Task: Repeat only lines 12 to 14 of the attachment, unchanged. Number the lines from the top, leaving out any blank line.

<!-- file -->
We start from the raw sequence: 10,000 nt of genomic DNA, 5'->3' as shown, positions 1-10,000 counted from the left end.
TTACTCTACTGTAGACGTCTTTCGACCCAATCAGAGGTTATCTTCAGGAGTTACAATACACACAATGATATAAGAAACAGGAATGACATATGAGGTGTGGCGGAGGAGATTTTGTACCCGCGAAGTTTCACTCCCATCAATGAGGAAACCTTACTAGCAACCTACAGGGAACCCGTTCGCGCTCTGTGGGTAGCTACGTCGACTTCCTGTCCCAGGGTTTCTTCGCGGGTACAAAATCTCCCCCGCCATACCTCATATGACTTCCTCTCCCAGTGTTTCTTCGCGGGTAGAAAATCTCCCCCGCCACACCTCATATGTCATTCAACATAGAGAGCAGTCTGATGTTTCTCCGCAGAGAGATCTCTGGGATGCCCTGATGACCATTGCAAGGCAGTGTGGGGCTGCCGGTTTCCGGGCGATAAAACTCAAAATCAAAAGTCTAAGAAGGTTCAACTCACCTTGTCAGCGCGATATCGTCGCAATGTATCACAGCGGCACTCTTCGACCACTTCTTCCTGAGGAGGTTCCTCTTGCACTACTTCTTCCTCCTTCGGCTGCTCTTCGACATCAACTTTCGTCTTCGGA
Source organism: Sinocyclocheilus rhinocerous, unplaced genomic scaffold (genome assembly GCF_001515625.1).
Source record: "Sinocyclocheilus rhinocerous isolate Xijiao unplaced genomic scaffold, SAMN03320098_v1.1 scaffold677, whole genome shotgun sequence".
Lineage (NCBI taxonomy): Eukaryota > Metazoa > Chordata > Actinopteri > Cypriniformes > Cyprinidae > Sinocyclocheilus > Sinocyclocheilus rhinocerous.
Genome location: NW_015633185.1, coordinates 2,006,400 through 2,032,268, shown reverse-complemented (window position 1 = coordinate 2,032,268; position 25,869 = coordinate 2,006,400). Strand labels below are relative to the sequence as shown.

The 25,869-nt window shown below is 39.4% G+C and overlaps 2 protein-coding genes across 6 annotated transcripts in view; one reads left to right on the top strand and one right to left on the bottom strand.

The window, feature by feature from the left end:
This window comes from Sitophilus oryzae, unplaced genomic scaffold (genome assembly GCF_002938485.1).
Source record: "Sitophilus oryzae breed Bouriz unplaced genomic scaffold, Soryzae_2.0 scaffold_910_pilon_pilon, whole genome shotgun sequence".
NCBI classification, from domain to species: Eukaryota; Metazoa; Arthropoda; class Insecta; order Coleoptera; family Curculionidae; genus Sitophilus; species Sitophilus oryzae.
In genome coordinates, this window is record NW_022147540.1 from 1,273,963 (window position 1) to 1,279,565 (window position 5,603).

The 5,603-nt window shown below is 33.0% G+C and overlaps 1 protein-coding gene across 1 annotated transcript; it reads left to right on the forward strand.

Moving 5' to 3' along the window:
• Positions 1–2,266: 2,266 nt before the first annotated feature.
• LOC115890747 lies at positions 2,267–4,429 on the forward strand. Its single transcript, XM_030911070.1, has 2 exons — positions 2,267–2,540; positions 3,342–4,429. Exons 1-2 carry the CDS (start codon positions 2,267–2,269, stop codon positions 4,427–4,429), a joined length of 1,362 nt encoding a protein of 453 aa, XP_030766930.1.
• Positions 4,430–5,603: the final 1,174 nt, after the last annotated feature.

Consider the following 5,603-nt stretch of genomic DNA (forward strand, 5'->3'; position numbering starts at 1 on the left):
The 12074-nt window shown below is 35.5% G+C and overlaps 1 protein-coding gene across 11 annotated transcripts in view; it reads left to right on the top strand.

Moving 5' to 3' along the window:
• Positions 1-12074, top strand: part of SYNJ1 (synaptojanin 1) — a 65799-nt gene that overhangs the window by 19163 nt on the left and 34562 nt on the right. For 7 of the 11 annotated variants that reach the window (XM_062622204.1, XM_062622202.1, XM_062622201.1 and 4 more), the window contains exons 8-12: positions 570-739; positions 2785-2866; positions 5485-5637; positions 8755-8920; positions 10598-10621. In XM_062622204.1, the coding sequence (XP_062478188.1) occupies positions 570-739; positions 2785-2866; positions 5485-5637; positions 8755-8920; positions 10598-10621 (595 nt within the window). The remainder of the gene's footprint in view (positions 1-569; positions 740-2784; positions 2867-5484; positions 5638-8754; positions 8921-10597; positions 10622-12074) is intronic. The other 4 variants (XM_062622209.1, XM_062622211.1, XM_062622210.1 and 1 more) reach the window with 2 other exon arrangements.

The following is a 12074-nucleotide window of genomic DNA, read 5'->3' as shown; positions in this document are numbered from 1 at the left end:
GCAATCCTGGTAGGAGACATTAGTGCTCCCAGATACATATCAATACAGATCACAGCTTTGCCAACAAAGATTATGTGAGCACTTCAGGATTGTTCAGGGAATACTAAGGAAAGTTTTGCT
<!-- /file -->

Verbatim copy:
In genome coordinates, this window is record NW_022147540.1 from 1,273,963 (window position 1) to 1,279,565 (window position 5,603).

The 5,603-nt window shown below is 33.0% G+C and overlaps 1 protein-coding gene across 1 annotated transcript; it reads left to right on the forward strand.

Moving 5' to 3' along the window: